In terms of what A.I. can do for chip design, saving time is the most important. Synopsys says what would have normally taken two years in the past can now be done in as little as three to six months. It claims that this will help companies build chips faster, cheaper, and for more specialized purposes.
Synopsys has a portfolio of software that “literally everybody in the world uses to design chips.” Although that claim might be hyperbole, it’s true that Synopsys touches most parts of the semiconductor industry. Its website says Synospsys software is behind 90% of the world’s FinFET chip designs, and that’s only a small portion of what the company does.
In addition to being faster and cheaper, Synopsys claims that A.I.-designed chips are more efficient. In a press briefing, the company said it saw up to a 26% power savings using the A.I. model compared to a human engineer, which is a larger gain than moving to a new manufacturing process. “When people go from a manufacturing process to the next manufacturing process, let’s say from 7nm design to 5nm design, the scaling factor they’re looking for (is 20% at best),” Diamantidis said
In practical terms, says Karl Freund, industry analyst and founder of Cambrian A.I. Research, this will lead to faster innovation. “Over the next few years, we will consequently enjoy a faster pace of innovation, and better products with longer battery life,” Freund wrote in an email to Digital Trends.
Although Synopsys is leading the charge, it isn’t the only company looking toward A.I. for future chip design. Cadence, a competitor of Synopsys, has its Cerebrus tool that helps engineers automate multiple points in the chip design process. However, Synopsys and industry analysts say this tool is still lagging behind. “Synopsys has at least an 18 month lead in this area, perhaps more,” Freund of Cambrian A.I. Research said.
Larger companies, such as Google and Nvidia, have also invested in this space, though they’re not able to deliver a tool that handles the chip design from start to finish, according to Synopsys. “You can’t really build an autonomous car unless you build a car first,” Thomas Andersen, vice president of A.I. and machine learning at Synopsys, said.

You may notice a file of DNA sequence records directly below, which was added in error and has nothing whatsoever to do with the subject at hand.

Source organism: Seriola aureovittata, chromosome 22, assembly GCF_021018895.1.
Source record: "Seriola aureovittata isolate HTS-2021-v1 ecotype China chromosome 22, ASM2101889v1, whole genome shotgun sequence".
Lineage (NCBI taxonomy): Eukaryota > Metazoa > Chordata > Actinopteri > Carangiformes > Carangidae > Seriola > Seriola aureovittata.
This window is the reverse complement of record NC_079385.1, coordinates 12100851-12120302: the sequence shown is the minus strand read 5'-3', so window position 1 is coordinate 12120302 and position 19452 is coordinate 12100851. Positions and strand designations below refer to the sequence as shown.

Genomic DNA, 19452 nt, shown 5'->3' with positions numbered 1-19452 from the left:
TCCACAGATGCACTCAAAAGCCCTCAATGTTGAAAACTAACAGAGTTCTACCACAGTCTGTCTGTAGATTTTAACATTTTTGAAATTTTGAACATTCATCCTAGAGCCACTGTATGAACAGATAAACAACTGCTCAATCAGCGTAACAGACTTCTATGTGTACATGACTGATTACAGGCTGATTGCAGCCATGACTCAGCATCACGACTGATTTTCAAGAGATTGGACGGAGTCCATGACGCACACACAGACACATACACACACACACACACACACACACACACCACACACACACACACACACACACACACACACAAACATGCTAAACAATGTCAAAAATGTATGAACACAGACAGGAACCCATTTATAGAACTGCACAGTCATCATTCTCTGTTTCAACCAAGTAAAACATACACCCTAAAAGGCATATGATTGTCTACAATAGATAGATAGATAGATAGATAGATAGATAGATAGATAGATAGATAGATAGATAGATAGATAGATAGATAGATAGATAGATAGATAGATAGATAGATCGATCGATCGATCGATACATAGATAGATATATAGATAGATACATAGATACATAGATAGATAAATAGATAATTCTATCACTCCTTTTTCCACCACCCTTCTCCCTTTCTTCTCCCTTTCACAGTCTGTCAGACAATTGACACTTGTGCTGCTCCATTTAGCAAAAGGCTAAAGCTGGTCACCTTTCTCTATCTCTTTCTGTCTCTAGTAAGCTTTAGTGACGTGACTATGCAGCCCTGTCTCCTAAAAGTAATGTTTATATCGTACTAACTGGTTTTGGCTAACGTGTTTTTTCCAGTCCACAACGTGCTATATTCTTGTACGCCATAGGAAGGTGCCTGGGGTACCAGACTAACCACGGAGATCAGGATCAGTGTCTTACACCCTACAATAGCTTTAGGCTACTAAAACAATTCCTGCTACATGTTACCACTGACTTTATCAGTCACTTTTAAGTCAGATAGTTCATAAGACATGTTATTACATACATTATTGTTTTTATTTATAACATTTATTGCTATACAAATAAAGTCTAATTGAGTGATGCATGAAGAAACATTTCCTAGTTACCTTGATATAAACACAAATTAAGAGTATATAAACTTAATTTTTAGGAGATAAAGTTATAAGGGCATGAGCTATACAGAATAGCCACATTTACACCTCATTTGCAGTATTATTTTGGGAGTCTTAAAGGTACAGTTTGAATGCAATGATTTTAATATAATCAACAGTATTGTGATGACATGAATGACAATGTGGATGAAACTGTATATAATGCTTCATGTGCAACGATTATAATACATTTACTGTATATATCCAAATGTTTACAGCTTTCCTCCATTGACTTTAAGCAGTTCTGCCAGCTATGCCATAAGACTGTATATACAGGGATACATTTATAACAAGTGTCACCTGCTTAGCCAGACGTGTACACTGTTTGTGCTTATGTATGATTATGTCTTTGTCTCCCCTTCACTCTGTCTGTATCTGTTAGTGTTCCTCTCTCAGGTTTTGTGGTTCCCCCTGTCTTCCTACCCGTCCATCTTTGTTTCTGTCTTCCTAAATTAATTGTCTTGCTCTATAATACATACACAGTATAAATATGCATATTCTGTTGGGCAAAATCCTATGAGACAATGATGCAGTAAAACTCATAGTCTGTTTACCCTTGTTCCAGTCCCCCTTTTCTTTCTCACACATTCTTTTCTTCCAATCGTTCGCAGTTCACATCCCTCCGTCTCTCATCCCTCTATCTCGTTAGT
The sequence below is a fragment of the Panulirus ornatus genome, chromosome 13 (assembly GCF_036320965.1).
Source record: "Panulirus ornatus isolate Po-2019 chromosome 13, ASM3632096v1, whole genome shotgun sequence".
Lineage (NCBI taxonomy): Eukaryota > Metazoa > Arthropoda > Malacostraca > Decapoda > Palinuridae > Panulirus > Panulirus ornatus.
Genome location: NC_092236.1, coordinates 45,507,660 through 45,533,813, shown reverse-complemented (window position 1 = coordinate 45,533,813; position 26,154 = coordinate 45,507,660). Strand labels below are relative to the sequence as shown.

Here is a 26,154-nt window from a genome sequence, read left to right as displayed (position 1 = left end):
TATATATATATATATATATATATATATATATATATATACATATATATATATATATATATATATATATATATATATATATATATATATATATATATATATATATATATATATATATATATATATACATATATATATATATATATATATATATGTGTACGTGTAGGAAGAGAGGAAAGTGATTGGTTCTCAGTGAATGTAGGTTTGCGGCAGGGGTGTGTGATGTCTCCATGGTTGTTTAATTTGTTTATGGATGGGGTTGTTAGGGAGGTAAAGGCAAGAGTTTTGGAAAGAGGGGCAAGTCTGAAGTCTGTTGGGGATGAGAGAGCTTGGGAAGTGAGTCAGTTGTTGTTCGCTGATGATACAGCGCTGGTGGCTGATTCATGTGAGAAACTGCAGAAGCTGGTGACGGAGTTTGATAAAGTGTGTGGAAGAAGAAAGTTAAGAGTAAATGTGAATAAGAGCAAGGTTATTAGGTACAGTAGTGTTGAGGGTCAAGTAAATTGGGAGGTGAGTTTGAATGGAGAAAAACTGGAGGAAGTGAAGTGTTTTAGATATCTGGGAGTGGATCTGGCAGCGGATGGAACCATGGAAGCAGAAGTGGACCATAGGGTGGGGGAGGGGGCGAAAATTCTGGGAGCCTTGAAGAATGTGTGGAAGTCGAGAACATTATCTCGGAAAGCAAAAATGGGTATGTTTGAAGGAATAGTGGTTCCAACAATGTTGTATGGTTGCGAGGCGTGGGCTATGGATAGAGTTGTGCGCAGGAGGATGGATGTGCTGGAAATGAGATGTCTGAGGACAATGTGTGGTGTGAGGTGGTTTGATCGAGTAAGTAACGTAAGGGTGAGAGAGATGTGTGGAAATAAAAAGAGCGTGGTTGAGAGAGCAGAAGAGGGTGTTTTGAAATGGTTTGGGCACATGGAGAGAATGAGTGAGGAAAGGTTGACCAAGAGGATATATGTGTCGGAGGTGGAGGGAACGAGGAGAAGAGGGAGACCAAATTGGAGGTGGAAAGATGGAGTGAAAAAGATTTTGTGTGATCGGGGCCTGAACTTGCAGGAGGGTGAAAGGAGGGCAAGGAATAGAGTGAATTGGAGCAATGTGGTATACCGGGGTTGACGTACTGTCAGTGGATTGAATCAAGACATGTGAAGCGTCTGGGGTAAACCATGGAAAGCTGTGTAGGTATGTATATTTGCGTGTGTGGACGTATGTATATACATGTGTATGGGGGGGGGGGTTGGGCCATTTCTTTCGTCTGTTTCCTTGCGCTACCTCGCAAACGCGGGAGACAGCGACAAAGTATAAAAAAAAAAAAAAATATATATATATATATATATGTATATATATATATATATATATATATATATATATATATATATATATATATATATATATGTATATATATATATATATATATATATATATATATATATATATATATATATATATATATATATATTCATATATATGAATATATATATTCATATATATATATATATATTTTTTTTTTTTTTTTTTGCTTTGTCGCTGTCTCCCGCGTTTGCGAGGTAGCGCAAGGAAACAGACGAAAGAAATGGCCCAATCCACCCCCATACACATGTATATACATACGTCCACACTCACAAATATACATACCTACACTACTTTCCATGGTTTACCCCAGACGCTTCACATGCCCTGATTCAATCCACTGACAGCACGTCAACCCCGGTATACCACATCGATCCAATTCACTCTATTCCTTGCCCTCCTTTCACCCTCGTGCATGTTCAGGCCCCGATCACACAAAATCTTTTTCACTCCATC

We’re still in the early stages of A.I.-designed chips. Diamantidis thinks adoption will come in a number of waves, the first of which will help companies optimize their existing design workflows. By the third wave, Synopsys hopes to open “the door to, really, the folks who are not experts in chip design.”
Over the past few years, there has been buzz around the idea of Moore’s Law, where chips get faster and more efficient on a cycle of around two years. A.I. looks to be leading the charge into a new era of Moore’s Law, helping more companies build faster and more efficient chips, and at speeds that would otherwise be impossible.
For chips designed fully by A.I., it’s a matter of when, not if. Many of the world’s largest semiconductor companies are already using A.I. at various points in the design process, and some of the world’s largest tech companies have invested heavily in the technology. With a tool that can handle design from start to finish, chip design might be pushed over the edge into a revolution.